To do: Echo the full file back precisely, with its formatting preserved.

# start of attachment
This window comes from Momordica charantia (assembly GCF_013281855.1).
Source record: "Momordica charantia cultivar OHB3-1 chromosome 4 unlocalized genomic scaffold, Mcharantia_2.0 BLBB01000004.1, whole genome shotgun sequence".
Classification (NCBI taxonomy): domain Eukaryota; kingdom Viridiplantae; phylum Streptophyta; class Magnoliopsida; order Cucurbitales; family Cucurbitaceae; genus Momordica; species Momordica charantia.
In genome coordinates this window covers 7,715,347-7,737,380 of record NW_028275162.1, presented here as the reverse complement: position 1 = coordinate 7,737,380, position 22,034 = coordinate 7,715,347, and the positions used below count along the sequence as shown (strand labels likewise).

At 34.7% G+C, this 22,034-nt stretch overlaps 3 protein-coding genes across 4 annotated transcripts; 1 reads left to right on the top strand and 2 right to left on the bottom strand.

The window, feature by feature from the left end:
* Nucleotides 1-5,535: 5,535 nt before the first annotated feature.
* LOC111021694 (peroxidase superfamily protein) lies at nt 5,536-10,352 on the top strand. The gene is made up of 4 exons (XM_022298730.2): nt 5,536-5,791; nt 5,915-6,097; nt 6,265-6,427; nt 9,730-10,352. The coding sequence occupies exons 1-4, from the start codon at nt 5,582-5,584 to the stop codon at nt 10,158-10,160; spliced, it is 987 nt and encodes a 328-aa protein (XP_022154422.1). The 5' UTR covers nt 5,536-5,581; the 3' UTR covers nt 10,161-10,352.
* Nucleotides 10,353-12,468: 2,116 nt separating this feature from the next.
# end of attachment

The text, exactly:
This window comes from Momordica charantia (assembly GCF_013281855.1).
Source record: "Momordica charantia cultivar OHB3-1 chromosome 4 unlocalized genomic scaffold, Mcharantia_2.0 BLBB01000004.1, whole genome shotgun sequence".
Classification (NCBI taxonomy): domain Eukaryota; kingdom Viridiplantae; phylum Streptophyta; class Magnoliopsida; order Cucurbitales; family Cucurbitaceae; genus Momordica; species Momordica charantia.
In genome coordinates this window covers 7,715,347-7,737,380 of record NW_028275162.1, presented here as the reverse complement: position 1 = coordinate 7,737,380, position 22,034 = coordinate 7,715,347, and the positions used below count along the sequence as shown (strand labels likewise).

At 34.7% G+C, this 22,034-nt stretch overlaps 3 protein-coding genes across 4 annotated transcripts; 1 reads left to right on the top strand and 2 right to left on the bottom strand.

The window, feature by feature from the left end:
* Nucleotides 1-5,535: 5,535 nt before the first annotated feature.
* LOC111021694 (peroxidase superfamily protein) lies at nt 5,536-10,352 on the top strand. The gene is made up of 4 exons (XM_022298730.2): nt 5,536-5,791; nt 5,915-6,097; nt 6,265-6,427; nt 9,730-10,352. The coding sequence occupies exons 1-4, from the start codon at nt 5,582-5,584 to the stop codon at nt 10,158-10,160; spliced, it is 987 nt and encodes a 328-aa protein (XP_022154422.1). The 5' UTR covers nt 5,536-5,581; the 3' UTR covers nt 10,161-10,352.
* Nucleotides 10,353-12,468: 2,116 nt separating this feature from the next.